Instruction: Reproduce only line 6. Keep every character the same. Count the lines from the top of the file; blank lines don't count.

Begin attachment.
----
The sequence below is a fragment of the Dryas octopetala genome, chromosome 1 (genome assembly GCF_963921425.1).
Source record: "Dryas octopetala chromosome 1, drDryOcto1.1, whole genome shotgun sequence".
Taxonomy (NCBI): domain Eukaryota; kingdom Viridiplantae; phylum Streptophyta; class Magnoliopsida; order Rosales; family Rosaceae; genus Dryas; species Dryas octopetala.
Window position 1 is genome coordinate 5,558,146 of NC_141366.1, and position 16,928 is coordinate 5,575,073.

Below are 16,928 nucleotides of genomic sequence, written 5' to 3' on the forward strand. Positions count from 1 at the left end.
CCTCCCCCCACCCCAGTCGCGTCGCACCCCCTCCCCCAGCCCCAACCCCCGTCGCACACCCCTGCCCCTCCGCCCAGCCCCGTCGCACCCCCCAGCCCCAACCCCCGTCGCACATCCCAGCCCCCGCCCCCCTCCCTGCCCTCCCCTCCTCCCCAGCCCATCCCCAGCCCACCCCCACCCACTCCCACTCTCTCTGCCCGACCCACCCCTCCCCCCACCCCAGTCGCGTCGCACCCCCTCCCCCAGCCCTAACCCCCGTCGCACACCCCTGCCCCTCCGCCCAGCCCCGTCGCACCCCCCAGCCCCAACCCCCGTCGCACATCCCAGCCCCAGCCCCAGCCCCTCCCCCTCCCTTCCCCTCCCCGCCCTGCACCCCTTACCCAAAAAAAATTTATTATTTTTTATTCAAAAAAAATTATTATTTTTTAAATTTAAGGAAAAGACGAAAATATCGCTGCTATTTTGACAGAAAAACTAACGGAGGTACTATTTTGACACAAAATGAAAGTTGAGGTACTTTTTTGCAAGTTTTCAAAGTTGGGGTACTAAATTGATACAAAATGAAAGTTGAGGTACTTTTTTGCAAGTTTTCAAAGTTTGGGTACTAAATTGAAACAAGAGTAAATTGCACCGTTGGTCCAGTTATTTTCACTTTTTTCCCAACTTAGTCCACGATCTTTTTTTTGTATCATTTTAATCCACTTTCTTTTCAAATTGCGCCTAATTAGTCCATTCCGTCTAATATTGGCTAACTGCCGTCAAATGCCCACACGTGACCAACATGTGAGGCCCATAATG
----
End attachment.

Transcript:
CCTCCCCCCACCCCAGTCGCGTCGCACCCCCTCCCCCAGCCCCAACCCCCGTCGCACACCCCTGCCCCTCCGCCCAGCCCCGTCGCACCCCCCAGCCCCAACCCCCGTCGCACATCCCAGCCCCCGCCCCCCTCCCTGCCCTCCCCTCCTCCCCAGCCCATCCCCAGCCCACCCCCACCCACTCCCACTCTCTCTGCCCGACCCACCCCTCCCCCCACCCCAGTCGCGTCGCACCCCCTCCCCCAGCCCTAACCCCCGTCGCACACCCCTGCCCCTCCGCCCAGCCCCGTCGCACCCCCCAGCCCCAACCCCCGTCGCACATCCCAGCCCCAGCCCCAGCCCCTCCCCCTCCCTTCCCCTCCCCGCCCTGCACCCCTTACCCAAAAAAAATTTATTATTTTTTATTCAAAAAAAATTATTATTTTTTAAATTTAAGGAAAAGACGAAAATATCGCTGCTATTTTGACAGAAAAACTAACGGAGGTACTATTTTGACACAAAATGAAAGTTGAGGTACTTTTTTGCAAGTTTTCAAAGTTGGGGTACTAAATTGATACAAAATGAAAGTTGAGGTACTTTTTTGCAAGTTTTCAAAGTTTGGGTACTAAATTGAAACAAGAGTAAATTGCACCGTTGGTCCAGTTATTTTCACTTTTTTCCCAACTTAGTCCACGATCTTTTTTTTGTATCATTTTAATCCACTTTCTTTTCAAATTGCGCCTAATTAGTCCATTCCGTCTAATATTGGCTAACTGCCGTCAAATGCCCACACGTGACCAACATGTGAGGCCCATAATG